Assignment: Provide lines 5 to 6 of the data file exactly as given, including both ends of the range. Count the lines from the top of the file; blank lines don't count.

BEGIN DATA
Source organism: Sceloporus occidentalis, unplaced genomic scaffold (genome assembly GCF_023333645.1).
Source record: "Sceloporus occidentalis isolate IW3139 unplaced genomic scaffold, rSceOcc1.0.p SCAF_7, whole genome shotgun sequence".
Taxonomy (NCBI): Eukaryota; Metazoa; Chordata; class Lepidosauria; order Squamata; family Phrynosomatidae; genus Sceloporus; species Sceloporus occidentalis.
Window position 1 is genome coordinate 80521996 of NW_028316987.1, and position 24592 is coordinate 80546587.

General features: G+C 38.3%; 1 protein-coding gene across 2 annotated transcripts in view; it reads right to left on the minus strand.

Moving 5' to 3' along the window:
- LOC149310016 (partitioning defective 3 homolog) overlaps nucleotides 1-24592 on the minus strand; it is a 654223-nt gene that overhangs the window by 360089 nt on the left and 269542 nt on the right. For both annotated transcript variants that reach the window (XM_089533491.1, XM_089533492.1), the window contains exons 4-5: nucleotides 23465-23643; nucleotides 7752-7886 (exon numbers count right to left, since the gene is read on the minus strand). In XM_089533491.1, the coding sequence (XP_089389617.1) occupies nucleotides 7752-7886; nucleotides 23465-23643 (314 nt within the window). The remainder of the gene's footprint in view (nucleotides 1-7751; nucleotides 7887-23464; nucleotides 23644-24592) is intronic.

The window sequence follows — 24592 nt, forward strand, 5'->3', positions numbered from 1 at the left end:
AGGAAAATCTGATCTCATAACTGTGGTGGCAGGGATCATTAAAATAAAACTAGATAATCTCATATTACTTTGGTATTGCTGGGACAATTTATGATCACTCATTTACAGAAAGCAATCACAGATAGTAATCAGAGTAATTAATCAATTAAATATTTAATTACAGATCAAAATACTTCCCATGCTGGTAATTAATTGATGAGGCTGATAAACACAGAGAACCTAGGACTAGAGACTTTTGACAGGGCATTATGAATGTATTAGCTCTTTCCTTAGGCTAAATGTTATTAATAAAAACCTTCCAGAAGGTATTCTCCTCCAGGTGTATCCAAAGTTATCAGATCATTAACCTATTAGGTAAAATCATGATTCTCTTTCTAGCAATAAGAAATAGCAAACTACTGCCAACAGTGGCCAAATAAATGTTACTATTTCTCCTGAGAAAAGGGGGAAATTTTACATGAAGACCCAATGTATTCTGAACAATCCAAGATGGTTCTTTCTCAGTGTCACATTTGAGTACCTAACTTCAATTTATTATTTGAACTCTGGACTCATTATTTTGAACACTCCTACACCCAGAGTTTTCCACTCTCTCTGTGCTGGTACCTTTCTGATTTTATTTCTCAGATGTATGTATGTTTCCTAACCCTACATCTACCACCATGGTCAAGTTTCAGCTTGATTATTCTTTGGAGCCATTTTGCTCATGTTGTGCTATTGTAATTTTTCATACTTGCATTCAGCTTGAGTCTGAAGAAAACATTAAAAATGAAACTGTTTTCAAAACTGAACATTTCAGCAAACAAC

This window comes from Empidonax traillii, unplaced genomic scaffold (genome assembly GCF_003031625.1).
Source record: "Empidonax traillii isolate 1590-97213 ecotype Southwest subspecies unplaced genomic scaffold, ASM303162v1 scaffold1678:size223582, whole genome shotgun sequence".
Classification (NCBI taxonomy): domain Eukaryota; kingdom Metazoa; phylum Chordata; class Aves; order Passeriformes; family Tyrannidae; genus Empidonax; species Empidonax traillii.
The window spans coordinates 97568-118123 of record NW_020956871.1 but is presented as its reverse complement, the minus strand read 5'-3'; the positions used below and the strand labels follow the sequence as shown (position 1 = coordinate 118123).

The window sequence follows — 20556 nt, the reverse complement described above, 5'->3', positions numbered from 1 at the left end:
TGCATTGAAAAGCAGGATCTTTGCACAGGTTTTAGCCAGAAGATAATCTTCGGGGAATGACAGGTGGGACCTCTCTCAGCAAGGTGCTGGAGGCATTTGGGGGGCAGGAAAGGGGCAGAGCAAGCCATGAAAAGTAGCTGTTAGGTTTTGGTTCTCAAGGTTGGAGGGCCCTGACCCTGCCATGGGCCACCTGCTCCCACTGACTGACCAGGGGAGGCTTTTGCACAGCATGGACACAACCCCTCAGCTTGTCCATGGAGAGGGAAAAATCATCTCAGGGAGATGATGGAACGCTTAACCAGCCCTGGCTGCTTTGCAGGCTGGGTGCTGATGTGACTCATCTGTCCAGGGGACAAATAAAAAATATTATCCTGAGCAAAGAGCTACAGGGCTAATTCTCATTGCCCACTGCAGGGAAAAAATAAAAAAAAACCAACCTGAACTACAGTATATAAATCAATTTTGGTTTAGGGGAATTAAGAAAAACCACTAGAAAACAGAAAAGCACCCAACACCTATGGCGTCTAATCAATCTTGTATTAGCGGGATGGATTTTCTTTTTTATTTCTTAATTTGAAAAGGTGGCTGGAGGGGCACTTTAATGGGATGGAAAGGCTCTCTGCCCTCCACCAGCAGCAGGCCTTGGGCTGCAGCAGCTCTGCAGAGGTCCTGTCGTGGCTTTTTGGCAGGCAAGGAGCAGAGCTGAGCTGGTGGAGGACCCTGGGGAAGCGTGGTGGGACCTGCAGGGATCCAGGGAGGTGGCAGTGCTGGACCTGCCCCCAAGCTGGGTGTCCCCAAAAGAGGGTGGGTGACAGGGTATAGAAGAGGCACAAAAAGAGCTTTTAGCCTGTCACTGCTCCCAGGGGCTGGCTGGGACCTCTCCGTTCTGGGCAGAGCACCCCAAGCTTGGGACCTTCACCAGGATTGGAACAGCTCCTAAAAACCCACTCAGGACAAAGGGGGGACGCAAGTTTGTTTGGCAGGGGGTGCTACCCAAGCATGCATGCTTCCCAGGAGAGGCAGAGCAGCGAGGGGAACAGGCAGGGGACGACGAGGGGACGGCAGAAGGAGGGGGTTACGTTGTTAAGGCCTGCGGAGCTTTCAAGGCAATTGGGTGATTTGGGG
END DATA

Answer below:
General features: G+C 38.3%; 1 protein-coding gene across 2 annotated transcripts in view; it reads right to left on the minus strand.

Moving 5' to 3' along the window: